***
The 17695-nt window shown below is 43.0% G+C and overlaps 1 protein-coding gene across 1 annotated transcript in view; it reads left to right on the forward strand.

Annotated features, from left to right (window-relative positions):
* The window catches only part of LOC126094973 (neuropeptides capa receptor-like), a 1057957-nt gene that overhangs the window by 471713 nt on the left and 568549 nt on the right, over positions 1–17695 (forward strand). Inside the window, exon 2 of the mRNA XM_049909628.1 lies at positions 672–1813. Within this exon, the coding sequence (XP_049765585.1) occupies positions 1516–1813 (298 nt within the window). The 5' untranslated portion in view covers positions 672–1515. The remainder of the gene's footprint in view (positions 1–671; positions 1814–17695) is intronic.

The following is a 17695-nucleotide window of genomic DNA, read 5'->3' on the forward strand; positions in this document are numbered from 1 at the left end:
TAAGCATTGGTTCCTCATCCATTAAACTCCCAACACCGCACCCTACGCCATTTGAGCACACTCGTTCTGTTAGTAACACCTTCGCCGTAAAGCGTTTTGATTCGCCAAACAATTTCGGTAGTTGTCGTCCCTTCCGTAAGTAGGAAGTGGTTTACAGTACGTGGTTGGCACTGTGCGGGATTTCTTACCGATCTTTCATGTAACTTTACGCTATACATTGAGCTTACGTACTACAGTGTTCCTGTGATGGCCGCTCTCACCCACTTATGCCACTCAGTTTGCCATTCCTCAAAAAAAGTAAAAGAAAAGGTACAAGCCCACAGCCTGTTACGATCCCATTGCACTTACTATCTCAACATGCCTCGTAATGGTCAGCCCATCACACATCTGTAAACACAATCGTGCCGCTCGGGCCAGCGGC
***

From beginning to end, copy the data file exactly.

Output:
The 17695-nt window shown below is 43.0% G+C and overlaps 1 protein-coding gene across 1 annotated transcript in view; it reads left to right on the forward strand.

Annotated features, from left to right (window-relative positions):
* The window catches only part of LOC126094973 (neuropeptides capa receptor-like), a 1057957-nt gene that overhangs the window by 471713 nt on the left and 568549 nt on the right, over positions 1–17695 (forward strand). Inside the window, exon 2 of the mRNA XM_049909628.1 lies at positions 672–1813. Within this exon, the coding sequence (XP_049765585.1) occupies positions 1516–1813 (298 nt within the window). The 5' untranslated portion in view covers positions 672–1515. The remainder of the gene's footprint in view (positions 1–671; positions 1814–17695) is intronic.

The following is a 17695-nucleotide window of genomic DNA, read 5'->3' on the forward strand; positions in this document are numbered from 1 at the left end:
TAAGCATTGGTTCCTCATCCATTAAACTCCCAACACCGCACCCTACGCCATTTGAGCACACTCGTTCTGTTAGTAACACCTTCGCCGTAAAGCGTTTTGATTCGCCAAACAATTTCGGTAGTTGTCGTCCCTTCCGTAAGTAGGAAGTGGTTTACAGTACGTGGTTGGCACTGTGCGGGATTTCTTACCGATCTTTCATGTAACTTTACGCTATACATTGAGCTTACGTACTACAGTGTTCCTGTGATGGCCGCTCTCACCCACTTATGCCACTCAGTTTGCCATTCCTCAAAAAAAGTAAAAGAAAAGGTACAAGCCCACAGCCTGTTACGATCCCATTGCACTTACTATCTCAACATGCCTCGTAATGGTCAGCCCATCACACATCTGTAAACACAATCGTGCCGCTCGGGCCAGCGGC